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This Mintz health care post covers HHS’s investigation into the practices of Korunda Medical, LLC, after the Florida-based health care provider failed to comply with HIPAA regulations relating to the Right of Access Initiative.
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5 Key Reasons to Ensure Ongoing Compliance with State Distributor Licensing Requirements

October 31, 2019 | Blog | By Kristen Marotta, Joanne Hawana

Manufacturers and other drug developers should be cognizant of the fact that proper licensing is required in order to distribute prescription drugs. The process for obtaining a license to distribute often requires an extensive application and review by the resident state. Failure to secure appropriate licensing before shipping these kinds of products in interstate commerce can lead to a variety of unwanted scrutiny and negative effects. For instance, the Washington Department of Health has recently been investigating a complaint alleging that Sun Pharmaceuticals distributed medicine samples without the proper license.
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Greater Access to Mental Health Care is on the Horizon

September 18, 2019 | Blog | By Kristen Marotta

Employers and retail giants alike are increasingly inserting mental health into the broader, public conversation around individual healthcare and employee benefits. Various U.S. employers are rolling out employee-based benefit programs to improve employees’ mental health and overall well-being.
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On June 26, 2019, the Office of Civil Rights (OCR) within the U.S. Department of Health and Human Services (HHS) released Frequently Asked Questions (FAQs) on how HIPAA allows health plans to share protected health information (PHI). The FAQs pose two questions: (1) whether HIPAA permits one health plan to share PHI about individuals in common with a second health plan for care coordination purposes; and (2) whether HIPAA permits health plans to use and disclose PHI to inform individuals about other health plans that it offers, without the individuals’ authorization, if the health plan received the PHI for a different purpose. The former answer is an affirmative “yes,” and the latter is a qualified answer of “yes, in certain circumstances.”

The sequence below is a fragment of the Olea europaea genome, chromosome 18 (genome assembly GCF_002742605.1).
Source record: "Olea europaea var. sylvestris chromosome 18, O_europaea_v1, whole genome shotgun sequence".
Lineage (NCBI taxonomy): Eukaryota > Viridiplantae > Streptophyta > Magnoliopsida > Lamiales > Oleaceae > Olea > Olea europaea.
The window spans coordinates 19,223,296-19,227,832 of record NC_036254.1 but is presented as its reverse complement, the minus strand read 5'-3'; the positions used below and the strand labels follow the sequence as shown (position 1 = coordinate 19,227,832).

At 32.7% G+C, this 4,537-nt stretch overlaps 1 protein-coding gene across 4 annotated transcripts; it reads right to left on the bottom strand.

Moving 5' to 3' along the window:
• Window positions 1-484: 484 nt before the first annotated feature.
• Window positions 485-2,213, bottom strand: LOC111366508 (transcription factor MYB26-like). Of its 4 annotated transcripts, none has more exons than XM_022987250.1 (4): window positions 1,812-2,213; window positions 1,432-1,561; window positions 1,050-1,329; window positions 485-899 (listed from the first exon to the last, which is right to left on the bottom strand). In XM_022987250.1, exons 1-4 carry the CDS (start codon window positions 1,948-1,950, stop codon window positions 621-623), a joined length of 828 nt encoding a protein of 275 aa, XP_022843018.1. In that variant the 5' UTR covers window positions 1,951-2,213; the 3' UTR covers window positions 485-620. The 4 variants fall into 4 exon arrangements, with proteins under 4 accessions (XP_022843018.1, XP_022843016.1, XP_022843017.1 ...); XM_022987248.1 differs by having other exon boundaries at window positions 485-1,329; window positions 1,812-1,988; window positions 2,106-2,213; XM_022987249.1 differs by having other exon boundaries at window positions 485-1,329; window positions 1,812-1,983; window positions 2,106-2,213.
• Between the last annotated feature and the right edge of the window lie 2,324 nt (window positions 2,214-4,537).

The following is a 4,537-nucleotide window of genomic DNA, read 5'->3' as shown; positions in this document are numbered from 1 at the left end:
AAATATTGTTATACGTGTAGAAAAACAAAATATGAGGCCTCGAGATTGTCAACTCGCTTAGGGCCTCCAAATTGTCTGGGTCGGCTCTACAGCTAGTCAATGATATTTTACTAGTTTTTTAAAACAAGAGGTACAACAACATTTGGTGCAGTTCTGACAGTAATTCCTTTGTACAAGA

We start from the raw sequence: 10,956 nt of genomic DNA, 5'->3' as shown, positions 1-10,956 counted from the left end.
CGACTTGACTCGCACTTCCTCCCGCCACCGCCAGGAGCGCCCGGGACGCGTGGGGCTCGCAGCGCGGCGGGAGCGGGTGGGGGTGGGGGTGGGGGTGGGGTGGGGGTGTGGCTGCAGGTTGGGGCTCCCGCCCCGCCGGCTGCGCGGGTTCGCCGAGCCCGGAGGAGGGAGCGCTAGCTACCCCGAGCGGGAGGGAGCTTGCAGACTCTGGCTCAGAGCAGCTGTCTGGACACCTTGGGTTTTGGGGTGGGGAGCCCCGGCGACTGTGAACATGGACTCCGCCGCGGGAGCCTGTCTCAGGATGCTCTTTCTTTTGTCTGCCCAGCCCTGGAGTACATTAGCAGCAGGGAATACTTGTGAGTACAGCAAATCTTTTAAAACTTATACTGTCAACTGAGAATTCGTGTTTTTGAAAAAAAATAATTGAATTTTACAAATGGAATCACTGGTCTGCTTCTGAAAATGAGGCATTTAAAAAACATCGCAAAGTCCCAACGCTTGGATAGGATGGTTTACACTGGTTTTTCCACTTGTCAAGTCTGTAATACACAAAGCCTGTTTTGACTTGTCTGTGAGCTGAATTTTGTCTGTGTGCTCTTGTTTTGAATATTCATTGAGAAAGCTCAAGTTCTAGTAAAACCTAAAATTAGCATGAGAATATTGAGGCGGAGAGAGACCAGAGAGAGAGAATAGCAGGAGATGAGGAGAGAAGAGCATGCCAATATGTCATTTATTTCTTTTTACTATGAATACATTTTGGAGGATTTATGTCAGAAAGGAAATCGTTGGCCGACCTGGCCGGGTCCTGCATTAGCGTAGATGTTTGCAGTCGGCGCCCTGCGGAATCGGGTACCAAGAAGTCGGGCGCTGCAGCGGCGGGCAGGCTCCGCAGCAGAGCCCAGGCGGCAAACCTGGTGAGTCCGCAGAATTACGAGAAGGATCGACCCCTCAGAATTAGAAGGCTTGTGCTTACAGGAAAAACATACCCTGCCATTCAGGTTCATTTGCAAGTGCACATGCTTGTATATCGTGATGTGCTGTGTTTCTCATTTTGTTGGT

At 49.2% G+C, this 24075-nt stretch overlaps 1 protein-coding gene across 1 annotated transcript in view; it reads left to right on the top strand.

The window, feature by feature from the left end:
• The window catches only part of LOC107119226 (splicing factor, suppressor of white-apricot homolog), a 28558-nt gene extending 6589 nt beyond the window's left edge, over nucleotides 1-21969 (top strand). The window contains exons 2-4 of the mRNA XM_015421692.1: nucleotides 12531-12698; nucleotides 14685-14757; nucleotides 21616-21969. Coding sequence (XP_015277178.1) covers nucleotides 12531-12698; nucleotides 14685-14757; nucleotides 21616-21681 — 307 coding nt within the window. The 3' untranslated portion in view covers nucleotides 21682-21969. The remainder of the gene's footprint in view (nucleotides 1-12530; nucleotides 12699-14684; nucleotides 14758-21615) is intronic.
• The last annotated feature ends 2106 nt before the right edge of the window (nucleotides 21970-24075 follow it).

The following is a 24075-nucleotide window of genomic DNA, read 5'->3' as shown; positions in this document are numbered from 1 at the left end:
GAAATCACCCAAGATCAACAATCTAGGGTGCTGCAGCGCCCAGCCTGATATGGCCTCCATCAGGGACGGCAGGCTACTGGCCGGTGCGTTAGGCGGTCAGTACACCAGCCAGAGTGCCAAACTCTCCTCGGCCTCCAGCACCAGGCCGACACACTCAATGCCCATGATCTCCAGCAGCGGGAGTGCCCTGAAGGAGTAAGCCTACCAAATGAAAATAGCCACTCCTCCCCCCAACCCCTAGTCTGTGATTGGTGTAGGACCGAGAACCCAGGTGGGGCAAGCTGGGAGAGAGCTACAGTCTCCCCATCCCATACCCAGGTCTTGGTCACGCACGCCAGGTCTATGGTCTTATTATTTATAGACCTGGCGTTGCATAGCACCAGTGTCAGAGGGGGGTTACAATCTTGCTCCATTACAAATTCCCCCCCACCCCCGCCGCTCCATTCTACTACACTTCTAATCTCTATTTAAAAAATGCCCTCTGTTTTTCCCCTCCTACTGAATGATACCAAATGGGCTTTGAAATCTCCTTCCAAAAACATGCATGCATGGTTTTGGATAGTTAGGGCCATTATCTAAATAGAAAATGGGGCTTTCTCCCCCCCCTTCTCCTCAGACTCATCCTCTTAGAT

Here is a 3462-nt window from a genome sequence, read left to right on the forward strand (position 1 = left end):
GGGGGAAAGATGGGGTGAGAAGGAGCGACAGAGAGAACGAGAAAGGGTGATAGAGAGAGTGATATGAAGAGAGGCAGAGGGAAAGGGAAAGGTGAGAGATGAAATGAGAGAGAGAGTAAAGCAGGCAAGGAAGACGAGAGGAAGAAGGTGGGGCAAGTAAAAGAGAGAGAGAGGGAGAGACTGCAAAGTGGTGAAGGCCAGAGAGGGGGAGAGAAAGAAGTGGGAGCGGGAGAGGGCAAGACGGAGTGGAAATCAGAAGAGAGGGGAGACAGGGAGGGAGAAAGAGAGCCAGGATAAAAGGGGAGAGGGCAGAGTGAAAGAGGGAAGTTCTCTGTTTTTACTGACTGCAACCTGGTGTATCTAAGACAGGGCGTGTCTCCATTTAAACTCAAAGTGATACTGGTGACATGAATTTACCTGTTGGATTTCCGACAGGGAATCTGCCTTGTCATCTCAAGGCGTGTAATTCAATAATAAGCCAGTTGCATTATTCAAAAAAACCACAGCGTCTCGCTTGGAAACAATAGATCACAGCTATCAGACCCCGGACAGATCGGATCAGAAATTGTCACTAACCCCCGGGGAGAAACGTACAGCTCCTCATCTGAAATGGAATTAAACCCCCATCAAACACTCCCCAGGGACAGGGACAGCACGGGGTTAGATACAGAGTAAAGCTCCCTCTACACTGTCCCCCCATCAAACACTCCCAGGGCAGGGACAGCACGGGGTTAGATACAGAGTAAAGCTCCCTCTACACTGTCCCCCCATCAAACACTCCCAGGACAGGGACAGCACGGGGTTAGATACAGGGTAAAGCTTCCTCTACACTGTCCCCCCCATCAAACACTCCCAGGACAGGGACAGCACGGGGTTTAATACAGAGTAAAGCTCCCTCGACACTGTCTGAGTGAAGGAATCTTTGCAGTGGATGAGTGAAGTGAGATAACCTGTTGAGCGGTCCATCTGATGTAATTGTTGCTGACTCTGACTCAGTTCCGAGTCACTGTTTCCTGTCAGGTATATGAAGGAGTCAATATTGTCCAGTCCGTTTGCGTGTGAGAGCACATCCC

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EMR Company Suffers Double Whammy After HIPAA Breach

June 5, 2019 | Blog | By Kristen Marotta

Medical Informatics Engineering, Inc. (Medical Informatics) and its wholly-owned subsidiary, NoMoreClipboard, LLC, an electronic medical record and software services provider is now liable for a combined total of $1 million to both the federal and state governments after hackers accessed approximately 3.5 million patients’ health records in 2015. The breach, reported to OCR on July 23, 2015, occurred through a compromised user ID and password. Compromised patient information included social security numbers, names, email addresses, health insurance policy information, addresses, dates of birth, and clinical information.
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On June 28, 2018, California passed the California Consumer Privacy Act (CCPA) and then further amended it on September 23, 2018. CCPA breaks new state law privacy ground, and this post addresses some of the confusion surrounding the exemptions for health information.
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Latest HIPAA Breach Involves Medical Records Hack of Business Associate

March 6, 2019 | Blog | By Kristen Marotta, Sarah Beth Kuyers

AltaMed Health Services (AltaMed) and California Physicians Services (doing business as Blue Shield of California (BSC)) recently received notice from their business associate, Sharecare Health Data Services (SHDS), of a hack of SHDS’s network that stores patients’ medical records.  The hacker was able to acquire and/or access patients’ protected health information (PHI) contained in the medical records kept by SHDS on behalf of AltaMed and BSC. The breach of AltaMed’s data was discovered on June 22, 2018, and the breach for BSC was discovered a few days later on June 26, 2018. Upon investigation, however, officials determined that both breaches went undetected for over a month and actually began on May 21, 2018.
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News & Press

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In an article published by HR Daily Advisor, Mintz Associate Kristen Marotta was quoted on legal considerations for human resources professionals and employers, specifically compliance with the Health Insurance Portability and Accountability Act (HIPAA), as they navigate the novel coronavirus (COVID-19)’s impact on the workplace.